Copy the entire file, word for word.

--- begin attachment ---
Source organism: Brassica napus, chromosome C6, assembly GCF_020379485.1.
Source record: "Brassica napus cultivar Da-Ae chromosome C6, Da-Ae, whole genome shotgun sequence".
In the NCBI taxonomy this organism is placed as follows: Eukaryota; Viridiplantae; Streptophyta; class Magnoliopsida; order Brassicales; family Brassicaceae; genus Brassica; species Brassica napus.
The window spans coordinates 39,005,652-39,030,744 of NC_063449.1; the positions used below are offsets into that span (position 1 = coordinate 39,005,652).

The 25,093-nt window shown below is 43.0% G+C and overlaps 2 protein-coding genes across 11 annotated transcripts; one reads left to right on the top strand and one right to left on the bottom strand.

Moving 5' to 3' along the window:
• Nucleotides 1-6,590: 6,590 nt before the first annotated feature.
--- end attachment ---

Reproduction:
Source organism: Brassica napus, chromosome C6, assembly GCF_020379485.1.
Source record: "Brassica napus cultivar Da-Ae chromosome C6, Da-Ae, whole genome shotgun sequence".
In the NCBI taxonomy this organism is placed as follows: Eukaryota; Viridiplantae; Streptophyta; class Magnoliopsida; order Brassicales; family Brassicaceae; genus Brassica; species Brassica napus.
The window spans coordinates 39,005,652-39,030,744 of NC_063449.1; the positions used below are offsets into that span (position 1 = coordinate 39,005,652).

The 25,093-nt window shown below is 43.0% G+C and overlaps 2 protein-coding genes across 11 annotated transcripts; one reads left to right on the top strand and one right to left on the bottom strand.

Moving 5' to 3' along the window:
• Nucleotides 1-6,590: 6,590 nt before the first annotated feature.